Online Workshop Comment: The Import of Scalia’s Concurrence

by Roger Alford

The comments thus far have been quite interesting and I am very pleased that David Moore and Beth Stephens are participating in this online workshop with us on the forthcoming article by Curtis Bradley, Jack Goldsmith, and David. For the sake of space, I will not discuss my points of agreement with the article and will simply pose a question.

My main contribution to the discussion is to emphasize the distinction between the authors’ view of the majority opinion in Sosa with the concurring view by Justice Scalia (joined by Chief Justice Rehnquist and Justice Thomas). It seems that Scalia’s view of what the majority was doing in Sosa is quite different from the authors’ views. Justice Scalia understands the majority to be emphasizing common-law-making continuity that “places the law of nations on a federal-law footing unknown to the First Congress.” He states that a judicially created federal rule based on international norms would be supreme federal law that arises under the laws of the United States. He laments the false continuity applied by the majority through the interchangeable use of the unadorned phrase “common law” throughout the majority opinion. He says the majority is recognizing federal law-making authority that is non-existent under a general common law approach. He further suggests that the majority’s approach would mean that “law-of-nations claims” create federal question jurisdiction under Section 1331, rendering ATS jurisdiction superfluous as of 1875. The gist of what I am saying is that the three concurring justices do not seem to share the three authors’ perspective of what the majority was doing.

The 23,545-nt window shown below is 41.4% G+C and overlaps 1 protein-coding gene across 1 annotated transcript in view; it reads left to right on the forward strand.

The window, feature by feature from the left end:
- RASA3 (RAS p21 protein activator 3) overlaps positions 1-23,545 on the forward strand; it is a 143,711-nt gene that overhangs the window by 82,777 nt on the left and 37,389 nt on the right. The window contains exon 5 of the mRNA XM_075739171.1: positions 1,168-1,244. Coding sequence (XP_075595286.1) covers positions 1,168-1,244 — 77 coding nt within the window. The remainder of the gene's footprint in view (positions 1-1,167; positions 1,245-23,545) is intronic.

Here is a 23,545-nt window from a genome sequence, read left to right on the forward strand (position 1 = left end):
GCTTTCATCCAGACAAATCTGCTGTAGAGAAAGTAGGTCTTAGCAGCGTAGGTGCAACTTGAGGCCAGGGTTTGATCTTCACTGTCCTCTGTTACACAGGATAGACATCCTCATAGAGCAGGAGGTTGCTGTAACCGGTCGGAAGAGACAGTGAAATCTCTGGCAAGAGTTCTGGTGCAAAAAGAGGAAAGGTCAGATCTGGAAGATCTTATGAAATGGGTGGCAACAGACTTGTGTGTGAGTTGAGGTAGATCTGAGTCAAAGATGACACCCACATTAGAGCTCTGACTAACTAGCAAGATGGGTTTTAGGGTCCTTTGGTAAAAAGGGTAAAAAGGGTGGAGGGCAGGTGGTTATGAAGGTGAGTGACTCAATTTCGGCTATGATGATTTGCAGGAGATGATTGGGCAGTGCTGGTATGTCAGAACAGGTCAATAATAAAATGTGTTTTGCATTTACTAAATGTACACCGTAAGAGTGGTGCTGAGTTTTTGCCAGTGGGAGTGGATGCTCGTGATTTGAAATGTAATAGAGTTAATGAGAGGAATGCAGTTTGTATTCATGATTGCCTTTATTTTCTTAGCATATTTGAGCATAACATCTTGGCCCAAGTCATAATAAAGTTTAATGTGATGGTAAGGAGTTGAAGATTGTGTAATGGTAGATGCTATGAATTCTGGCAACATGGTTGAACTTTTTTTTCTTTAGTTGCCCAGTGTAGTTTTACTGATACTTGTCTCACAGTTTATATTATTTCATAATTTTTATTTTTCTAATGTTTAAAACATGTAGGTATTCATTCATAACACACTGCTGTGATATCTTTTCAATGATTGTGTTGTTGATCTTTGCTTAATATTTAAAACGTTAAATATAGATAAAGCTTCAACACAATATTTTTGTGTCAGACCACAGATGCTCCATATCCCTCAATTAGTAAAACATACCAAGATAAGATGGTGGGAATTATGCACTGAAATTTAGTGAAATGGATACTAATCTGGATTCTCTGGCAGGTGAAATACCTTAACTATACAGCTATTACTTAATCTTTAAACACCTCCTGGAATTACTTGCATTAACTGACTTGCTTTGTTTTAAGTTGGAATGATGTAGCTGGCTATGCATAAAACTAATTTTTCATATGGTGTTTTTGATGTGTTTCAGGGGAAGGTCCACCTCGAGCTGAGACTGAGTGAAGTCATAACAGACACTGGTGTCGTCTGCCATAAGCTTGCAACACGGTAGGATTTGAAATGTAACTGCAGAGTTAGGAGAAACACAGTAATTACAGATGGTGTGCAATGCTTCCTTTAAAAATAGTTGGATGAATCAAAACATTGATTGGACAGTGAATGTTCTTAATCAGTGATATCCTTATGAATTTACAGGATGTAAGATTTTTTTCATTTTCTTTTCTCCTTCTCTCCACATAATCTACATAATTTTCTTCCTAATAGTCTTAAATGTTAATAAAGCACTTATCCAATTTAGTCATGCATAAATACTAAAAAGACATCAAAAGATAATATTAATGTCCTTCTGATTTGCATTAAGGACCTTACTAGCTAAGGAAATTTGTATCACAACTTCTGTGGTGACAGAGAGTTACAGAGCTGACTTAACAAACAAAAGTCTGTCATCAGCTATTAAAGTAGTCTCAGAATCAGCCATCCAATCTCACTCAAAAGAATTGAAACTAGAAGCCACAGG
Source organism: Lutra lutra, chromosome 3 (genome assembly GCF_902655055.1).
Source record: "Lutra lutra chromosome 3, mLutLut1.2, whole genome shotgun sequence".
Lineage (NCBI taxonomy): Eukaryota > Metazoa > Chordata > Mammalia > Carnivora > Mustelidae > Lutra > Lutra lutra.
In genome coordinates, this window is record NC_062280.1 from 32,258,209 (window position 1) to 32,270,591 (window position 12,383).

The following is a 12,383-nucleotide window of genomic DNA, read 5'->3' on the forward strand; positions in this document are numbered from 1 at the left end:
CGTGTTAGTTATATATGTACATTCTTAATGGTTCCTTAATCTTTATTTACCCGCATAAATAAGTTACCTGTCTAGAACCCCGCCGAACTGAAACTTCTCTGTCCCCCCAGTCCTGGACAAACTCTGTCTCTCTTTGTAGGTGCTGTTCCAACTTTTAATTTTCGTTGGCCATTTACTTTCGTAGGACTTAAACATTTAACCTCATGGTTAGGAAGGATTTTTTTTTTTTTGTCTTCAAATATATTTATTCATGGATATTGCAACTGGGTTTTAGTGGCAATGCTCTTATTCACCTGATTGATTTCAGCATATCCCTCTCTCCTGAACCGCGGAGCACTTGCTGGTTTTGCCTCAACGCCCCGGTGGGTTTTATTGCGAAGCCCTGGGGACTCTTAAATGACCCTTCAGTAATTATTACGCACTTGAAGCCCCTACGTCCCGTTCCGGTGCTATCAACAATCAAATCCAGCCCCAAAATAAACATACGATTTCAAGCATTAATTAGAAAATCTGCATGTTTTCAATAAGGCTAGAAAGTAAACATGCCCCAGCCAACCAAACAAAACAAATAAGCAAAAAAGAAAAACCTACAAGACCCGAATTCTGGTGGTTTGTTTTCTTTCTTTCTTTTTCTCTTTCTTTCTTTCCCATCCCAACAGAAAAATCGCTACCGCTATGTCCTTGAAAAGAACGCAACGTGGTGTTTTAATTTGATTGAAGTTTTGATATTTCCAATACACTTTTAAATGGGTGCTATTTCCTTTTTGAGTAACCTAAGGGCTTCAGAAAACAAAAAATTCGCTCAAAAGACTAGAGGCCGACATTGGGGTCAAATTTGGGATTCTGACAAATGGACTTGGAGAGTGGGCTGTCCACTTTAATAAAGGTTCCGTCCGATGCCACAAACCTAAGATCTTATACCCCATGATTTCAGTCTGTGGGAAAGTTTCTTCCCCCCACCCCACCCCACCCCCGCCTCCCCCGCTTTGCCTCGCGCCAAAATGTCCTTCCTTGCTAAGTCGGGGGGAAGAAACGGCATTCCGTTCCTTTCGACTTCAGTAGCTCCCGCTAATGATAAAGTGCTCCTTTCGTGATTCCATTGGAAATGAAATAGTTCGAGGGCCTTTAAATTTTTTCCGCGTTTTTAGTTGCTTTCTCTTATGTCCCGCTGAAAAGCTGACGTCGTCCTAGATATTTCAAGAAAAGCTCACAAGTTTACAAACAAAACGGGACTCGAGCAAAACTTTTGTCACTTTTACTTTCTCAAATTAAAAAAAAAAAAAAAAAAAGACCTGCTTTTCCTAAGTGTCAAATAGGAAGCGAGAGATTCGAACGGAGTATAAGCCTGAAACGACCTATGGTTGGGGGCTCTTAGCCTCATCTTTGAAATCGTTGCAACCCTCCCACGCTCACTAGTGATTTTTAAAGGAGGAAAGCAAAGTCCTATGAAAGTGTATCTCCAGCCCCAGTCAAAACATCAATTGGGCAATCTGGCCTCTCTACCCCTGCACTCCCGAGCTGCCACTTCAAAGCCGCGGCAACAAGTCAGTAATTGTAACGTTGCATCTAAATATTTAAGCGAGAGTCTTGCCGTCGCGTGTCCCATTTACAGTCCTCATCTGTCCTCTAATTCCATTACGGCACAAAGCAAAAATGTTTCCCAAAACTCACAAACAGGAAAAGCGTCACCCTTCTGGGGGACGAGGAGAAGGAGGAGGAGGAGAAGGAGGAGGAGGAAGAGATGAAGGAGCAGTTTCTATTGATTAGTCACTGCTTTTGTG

The authors do discuss Scalia’s concurrence at various points, but they appear to not seriously grapple with the core of Scalia’s objections to the majority opinion. They do address the majority’s rejoinder to Scalia in the section on the modern position’s counterarguments (concerning two centuries of continuity and the reference to Sabbatino), but they do not wrestle with the full import of Scalia’s reading of the majority. I’m curious whether the authors disagree with Scalia’s take on what the majority was doing, or if they read him differently from me.

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